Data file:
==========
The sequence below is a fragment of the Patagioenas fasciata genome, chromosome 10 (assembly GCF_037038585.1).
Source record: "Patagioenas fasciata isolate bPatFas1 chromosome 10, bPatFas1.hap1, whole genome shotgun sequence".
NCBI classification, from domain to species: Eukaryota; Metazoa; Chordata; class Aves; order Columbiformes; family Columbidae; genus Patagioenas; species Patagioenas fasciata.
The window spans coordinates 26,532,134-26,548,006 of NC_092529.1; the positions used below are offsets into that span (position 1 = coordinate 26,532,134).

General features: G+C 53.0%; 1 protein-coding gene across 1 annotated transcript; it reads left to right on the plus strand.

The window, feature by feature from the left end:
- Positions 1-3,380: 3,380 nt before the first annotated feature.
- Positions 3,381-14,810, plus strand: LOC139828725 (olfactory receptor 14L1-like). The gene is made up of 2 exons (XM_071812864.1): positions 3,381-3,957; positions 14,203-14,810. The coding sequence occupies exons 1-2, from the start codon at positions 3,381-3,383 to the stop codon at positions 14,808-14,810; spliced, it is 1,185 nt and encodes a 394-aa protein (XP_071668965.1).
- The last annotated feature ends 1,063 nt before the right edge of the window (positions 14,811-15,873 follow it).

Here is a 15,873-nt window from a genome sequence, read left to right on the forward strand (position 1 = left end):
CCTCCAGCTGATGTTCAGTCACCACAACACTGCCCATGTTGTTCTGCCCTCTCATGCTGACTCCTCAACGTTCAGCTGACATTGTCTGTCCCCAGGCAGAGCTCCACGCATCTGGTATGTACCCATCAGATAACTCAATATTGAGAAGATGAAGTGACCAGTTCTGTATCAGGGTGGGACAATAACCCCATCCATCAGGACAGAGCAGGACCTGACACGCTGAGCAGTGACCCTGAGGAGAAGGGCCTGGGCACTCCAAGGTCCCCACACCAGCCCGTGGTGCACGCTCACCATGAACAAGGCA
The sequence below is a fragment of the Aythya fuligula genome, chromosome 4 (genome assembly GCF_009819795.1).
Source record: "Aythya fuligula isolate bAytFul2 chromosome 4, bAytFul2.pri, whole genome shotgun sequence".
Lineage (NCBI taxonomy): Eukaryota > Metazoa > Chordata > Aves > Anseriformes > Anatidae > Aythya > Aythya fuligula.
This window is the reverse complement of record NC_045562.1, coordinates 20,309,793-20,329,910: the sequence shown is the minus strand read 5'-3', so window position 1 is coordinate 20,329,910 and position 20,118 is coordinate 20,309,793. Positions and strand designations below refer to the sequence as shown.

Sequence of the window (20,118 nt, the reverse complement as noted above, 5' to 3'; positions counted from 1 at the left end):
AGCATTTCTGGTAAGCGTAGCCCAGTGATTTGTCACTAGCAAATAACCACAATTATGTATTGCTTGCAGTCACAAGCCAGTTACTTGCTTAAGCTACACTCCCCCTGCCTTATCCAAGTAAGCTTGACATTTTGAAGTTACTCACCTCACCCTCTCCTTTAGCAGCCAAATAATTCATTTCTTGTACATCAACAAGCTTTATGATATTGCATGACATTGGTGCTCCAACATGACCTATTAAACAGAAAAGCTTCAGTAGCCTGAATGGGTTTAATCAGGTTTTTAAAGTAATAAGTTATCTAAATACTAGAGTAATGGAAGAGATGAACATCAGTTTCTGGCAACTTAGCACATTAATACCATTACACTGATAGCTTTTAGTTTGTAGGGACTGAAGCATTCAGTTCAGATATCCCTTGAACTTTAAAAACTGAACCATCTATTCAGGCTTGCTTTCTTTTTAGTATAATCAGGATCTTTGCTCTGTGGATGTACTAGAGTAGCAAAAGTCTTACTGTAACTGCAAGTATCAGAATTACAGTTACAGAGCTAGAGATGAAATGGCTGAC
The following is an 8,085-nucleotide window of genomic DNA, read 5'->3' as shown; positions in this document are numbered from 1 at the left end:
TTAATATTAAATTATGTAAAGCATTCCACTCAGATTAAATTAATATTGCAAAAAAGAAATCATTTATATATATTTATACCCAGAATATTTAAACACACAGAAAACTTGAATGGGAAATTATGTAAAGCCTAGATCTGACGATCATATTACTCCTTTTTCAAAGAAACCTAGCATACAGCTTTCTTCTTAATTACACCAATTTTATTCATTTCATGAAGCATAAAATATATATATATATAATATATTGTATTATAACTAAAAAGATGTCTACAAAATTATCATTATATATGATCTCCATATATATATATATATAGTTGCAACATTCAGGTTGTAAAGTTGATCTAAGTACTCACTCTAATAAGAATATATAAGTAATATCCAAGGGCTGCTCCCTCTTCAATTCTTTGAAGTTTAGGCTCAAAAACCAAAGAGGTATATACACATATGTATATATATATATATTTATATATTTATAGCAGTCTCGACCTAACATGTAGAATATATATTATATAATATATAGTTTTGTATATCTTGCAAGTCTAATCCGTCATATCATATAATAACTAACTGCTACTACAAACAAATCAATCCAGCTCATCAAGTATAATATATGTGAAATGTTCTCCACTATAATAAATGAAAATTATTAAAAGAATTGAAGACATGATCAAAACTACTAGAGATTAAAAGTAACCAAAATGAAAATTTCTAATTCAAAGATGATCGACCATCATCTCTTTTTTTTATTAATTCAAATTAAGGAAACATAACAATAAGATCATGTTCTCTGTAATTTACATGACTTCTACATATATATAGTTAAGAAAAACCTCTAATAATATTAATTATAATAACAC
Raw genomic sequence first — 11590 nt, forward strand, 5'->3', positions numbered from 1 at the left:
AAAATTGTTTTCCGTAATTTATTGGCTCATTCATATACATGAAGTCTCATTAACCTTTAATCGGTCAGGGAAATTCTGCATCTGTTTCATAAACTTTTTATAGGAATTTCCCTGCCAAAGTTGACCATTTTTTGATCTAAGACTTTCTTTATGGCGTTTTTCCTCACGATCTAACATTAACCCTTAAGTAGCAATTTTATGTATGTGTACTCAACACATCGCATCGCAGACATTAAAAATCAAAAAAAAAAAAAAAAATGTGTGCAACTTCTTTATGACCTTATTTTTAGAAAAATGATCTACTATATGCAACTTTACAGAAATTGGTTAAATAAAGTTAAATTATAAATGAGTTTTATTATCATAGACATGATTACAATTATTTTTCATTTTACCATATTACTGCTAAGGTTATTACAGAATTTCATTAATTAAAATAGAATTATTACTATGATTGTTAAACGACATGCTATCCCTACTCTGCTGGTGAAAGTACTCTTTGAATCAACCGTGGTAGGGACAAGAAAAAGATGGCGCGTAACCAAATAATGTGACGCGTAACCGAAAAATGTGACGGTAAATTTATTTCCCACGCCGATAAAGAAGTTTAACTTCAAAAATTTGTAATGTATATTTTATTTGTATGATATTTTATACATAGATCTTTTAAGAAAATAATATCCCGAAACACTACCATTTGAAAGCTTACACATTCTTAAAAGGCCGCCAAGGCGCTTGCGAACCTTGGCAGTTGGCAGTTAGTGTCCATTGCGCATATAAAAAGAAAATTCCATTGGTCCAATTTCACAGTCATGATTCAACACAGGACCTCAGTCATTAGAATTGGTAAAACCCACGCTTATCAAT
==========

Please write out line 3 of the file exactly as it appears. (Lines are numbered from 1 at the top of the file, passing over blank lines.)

NCBI classification, from domain to species: Eukaryota; Metazoa; Chordata; class Aves; order Columbiformes; family Columbidae; genus Patagioenas; species Patagioenas fasciata.